Thursday, November 18, 2010

Not-so-Celtic Corner: Coal Miner's Daughter

The new Loretta Lynn tribute album Coal Miner's Daughter is definitely a good tribute album, but it could be better.

I'm no Gretchen Wilson fan; really, I find her excruciatingly annoying, but her song "When I Think About Cheating" reminded me of a classic traditional song that very well could've been sung by Tammy Wynette or Tanya Tucker. And her rendition of "Don't Come Home A'Drinkin' (With Lovin' on Your Mind)" stuck to the same sound and fits in with Miss Wilson's classy repertoire. But in all seriousness, it is a great cover.

For some reason Lee Ann Womack does nothing for me anymore. Maybe it was her pregnancy that changed her voice, or maybe she's just taken to the soft, ghostly whispering moans as a fun alternative to singing her songs. She used to be one of my favorites, but her voice no longer fits the music she's singing. Her songs are traditional sounds, but her voice is Sarah McLachlan-like in its presence.

The White Stripes, who I had no idea still existed as a duo, cover "Rated X" (of course...), and it's AWESOME! I'm not too much of a White Stripes fan, but I enjoy them nonetheless. And this is quite an enjoyable cover of the song. Jack White has grown on me since his dedication to Loretta and roots music. Not many musicians nod or respect their musical ancestors, but the White Stripes do. The sounds of the White Stripes' "Rated X" fit well with the song's lyrics, like a 60's or 70's classic rock tune, much like the Steve Miller Band, which would definitely fit a song of this nature.

I'm not a Carrie Underwood fan anymore. I find that she doesn't use her powerful voice well. Often she's just yelling in her songs, even in songs that should be sung softly. But Carrie Underwood's "You're Looking at Country" is executed with class and infused with voices of the Ryman Auditorium's most beloved artists. If Carrie can continue this sort of music and this style of voice, she can be loved by me again. It's a privilege to be loved by me, by the way.

Martina McBride and Alan Jackson's "Louisiana Woman, Mississippi Man" is just as wonderfully fun and powerful as the original with Conway Twitty. Martina and Alan go together perfectly to recreate the classic duo that once took the Country scene by storm and caused a controversy with a suspected affair. The magic has been recreated in my favorite Loretta duet that no one will ever sing with me in karaoke.

When I first heard Paramore's version of "You Ain't Woman Enough (To Take My Man)" I thought, Wow, this sounds like it was recorded in my shower, but it turns out that doesn't matter because it was great. It reminded me of Rachel Proctor's voice, completely with a rough Martina sound with some jiggles intertwined and a rock injection. The solo rhythm acoustic guitar worked out best for the song, I think, to recreate the natural mountain vibe.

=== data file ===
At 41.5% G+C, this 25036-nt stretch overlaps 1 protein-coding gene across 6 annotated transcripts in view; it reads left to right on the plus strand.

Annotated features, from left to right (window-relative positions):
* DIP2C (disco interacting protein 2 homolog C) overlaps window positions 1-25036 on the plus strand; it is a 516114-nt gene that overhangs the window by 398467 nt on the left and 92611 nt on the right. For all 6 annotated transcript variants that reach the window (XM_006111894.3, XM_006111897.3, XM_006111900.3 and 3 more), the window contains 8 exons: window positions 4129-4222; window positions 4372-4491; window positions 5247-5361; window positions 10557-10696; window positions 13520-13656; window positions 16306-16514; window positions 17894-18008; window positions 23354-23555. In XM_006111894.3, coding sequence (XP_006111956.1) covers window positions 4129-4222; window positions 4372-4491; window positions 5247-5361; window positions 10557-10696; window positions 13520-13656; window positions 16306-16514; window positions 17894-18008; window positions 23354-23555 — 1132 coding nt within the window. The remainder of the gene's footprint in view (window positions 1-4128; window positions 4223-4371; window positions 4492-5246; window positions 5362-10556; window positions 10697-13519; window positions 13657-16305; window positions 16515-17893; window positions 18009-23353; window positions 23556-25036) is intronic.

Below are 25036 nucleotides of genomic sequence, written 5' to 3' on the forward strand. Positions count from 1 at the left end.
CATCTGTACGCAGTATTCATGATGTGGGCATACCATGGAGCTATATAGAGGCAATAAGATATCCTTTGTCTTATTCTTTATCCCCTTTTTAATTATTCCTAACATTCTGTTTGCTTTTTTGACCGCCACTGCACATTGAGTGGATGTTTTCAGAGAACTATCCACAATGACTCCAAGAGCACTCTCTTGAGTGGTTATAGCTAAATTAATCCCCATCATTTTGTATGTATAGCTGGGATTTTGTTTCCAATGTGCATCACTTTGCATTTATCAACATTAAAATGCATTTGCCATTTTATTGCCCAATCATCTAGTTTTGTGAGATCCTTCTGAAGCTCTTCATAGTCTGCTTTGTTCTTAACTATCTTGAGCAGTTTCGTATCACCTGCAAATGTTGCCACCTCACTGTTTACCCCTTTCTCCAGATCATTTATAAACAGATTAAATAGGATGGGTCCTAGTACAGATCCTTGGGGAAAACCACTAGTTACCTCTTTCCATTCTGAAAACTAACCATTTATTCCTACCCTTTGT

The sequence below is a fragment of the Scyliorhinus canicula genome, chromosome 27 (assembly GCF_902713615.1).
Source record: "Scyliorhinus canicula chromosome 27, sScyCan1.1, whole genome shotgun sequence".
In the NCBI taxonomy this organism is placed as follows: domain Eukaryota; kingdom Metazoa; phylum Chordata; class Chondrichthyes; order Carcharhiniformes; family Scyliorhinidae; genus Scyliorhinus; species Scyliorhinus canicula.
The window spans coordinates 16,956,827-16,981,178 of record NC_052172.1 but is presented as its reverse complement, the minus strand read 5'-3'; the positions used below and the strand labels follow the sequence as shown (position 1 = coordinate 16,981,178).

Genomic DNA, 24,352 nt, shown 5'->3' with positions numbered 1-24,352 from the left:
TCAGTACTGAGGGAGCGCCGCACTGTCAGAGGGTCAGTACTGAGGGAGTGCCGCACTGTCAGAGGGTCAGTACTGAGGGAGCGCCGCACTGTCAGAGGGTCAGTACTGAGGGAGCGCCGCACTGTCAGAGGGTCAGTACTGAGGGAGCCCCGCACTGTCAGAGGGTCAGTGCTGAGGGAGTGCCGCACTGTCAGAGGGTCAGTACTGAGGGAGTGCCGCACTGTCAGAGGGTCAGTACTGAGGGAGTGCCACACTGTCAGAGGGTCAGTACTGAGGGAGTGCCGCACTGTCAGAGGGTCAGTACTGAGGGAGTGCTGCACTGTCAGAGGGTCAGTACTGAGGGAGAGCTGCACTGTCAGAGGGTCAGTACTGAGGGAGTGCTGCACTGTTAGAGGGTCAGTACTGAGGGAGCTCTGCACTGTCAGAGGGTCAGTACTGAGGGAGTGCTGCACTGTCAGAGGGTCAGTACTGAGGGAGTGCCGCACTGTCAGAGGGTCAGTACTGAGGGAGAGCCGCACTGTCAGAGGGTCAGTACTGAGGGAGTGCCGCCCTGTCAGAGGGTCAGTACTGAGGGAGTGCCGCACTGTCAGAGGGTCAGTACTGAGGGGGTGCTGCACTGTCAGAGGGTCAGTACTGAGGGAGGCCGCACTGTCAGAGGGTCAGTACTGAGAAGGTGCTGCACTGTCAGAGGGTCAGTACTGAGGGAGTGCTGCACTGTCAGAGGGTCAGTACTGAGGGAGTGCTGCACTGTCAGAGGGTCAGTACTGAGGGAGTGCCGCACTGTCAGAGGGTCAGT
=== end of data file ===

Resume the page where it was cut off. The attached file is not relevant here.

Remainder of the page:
Surprisingly Faith Hill's "Love is the Foundation" is a traditional-sounding song, and rightfully so. Every once in a while she'll return to her pure Country roots, and with each one, I find that I love them more than the others, though her songs are typically good, even great, even if their sounds are a bit off. This definitely hearkens back to Faith's 90's music. She needs to do a full-fledged traditional album.

Steve Earle and Allison Moorer sound like they'd be a perfect combo on paper due to their similar musical style, but when their voices came together for the classic and beloved "After the Fire is Gone" I felt betrayed and lied to. I love both separately, but this was an absolute mess. Steve was consistently off-beat and off-key and never in sync with Allison. Allison was surely the dominant vocal, and her voice is soothing and bluesy as always, and it could've worked if another more suitable male up to her standards had been singing with her. Maybe Jakob Dylan (whom I recently developed a love for)?

Reba and The Time Jumpers cover "If You're Not Gone Long," and it sure holds up to Loretta' standards. Reba proves herself to yet be a mainstay and a classic vocalist here. Her voice fits right in the song, as if she wrote it and originally sang it. And I'm not a Reba fan.

 Kid Rock? Really? 'Nuff said.

Lucinda Williams sings this in reminiscence of Emmylou Harris, but more slurry and drunken-whore-with-chew-in-her-mouth sounding. I don't mind Lucinda's music, but this really sounded like she had something in her mouth the entire time. Is this Lindsay Lohan in 30 years? (I know Lucinda's not very old at all, but this makes her sound old or at least like a prematurely aged middle-aged woman.)

Lastly Sheryl Crow and Miranda Lambert join Loretta for an updated version of the un-arguably most beloved song of Loretta's "Coal Miner's Daughter." I absolutely love when Sheryl Crow goes Country. She even sounds a bit like a young Loretta. These three recreate the Honky Tonk Angels, and I want more.

While a somewhat eclectic group, I would've loved to have seen some bluegrass or blues versions of Loretta's songs. Her songs are so versatile and adaptable that they can fit any genre. Give me some Rhonda Vincent or Alison Krauss. Some Duffy or Frightened Rabbit or even some sort of traditional world music like Angelique Kidjo or Cara Dillon.

If you've never seen Loretta live, do so now. There's nothing like seeing a legend on stage. Her mere presence is like being in the presence of Queen Elizabeth I. Though the shows are often short and she sometimes forgets lyrics or speeds through, it doesn't seem to matter. I've been to two of her shows, and I've never felt like I deserved more. The world has given us Loretta Lynn, and I've seen her. I've heard her. I've loved her. Long live Loretta!

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